4 Bible Lessons to Teach Kids Work Ethic

Article / Produced by TOW Project
Bible verses to teach kids work ethic

The work of raising children is not easy. The Bible acknowledges this difficult reality in Proverbs 22:15. “Folly is bound up in the heart of a child.” This is no surprise to any parent who has yelled things like, “Cleaning your room means NOW” or “Don’t use the cat as a feather duster!”

The Bible offers parents the promise that wisdom can eventually replace folly in a child's heart. "Train children in the right way, and when old, they will not stray" (Proverbs 22:6).

Parents can use these 4 Bible lessons to teach kids about work ethic. They come from the book Kids CAN! 28-Day Family Devotional, Upholding the Biblical Value of Work.

1) Genesis 2:15—Everyone Has Work to Do

The Lord God took the man and put him in the garden of Eden to till it and keep it.

Everyone—toddlers, kids, and grownups—is made to work. Everyone wants meaningful work to do. God designed people this way.

When God made the first person, God gave him a job. Genesis 2:15 says that God put Adam in the garden “to tend and watch over it.” God also gave Adam the job of naming all the animals. God created them, and Adam named them. They worked as partners.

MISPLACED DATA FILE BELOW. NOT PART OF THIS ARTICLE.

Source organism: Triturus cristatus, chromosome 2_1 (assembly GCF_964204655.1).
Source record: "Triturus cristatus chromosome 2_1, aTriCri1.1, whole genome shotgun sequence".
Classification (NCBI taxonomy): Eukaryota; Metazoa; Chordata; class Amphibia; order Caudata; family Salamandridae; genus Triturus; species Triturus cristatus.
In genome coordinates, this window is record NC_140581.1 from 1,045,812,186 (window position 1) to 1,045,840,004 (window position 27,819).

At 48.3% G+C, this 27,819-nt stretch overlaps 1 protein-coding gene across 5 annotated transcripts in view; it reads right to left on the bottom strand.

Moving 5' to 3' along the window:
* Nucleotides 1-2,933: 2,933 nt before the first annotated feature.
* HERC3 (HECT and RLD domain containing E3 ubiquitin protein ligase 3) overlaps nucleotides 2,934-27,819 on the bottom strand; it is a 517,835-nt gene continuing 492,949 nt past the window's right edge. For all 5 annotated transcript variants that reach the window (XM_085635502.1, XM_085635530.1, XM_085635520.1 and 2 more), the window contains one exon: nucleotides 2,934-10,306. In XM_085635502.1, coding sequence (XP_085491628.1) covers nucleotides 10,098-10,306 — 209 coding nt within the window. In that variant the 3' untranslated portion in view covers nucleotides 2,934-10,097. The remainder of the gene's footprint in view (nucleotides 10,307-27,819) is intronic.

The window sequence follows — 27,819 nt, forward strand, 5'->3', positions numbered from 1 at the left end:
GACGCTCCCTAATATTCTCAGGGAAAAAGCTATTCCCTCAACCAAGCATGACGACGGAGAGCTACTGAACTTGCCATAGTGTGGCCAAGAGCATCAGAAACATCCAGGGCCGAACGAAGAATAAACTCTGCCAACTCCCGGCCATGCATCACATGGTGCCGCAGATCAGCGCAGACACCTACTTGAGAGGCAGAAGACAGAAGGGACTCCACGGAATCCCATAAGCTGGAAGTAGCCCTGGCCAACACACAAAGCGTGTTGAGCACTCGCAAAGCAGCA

A home is a place for partnership, too. Your family is a team and God put your family together for a reason.

Parents and kids, try this: Name one thing you do at home that makes you feel proud of yourself. It could be a skill like cooking a tasty meal, or it could be something you do for the sake of the household, like raking leaves or washing dishes. Whatever job makes you feel proud, say, “God created me to __________. When I __________, I’m helping my family team, and I’m partnering with God.”

Prayer: God, thank you for making me the way I am. Help me see the importance of the work I do at home today. Help me see the work of those around me today. In Jesus’ name, amen.

2) 1 Corinthians 12:12—Families Work Together

Just as the body is one and has many members, and all the members of the body, though many, are one body, so it is with Christ.

You might feel like you get stuck with the worst chores because you’re younger than other people in your family or because you don’t know how to make elaborate meals. But your family still needs you. There’s something you can do to help. Everyone has a different part in your family, just like your body had many different parts. If you want to do a cartwheel, all the parts of your body need to work together. If you want things to work right at your house, all the parts of your family have to work together too.

Parents and kids, try this: Name three things that someone else in your family does for you.

Prayer: God, help my family work together as different parts of one body. In Jesus’ name, amen.

3) Ecclesiastes 4:9-12—Chores Bring Us Together

Two are better than one, because they have a good reward for their toil… A three-fold cord is not quickly broken.

Chores show the people you live with that you care about them. You may not like doing them, but you’ll like the results that come from your work: happy parents, proud kids, a clean place to live, and a family who likes being together.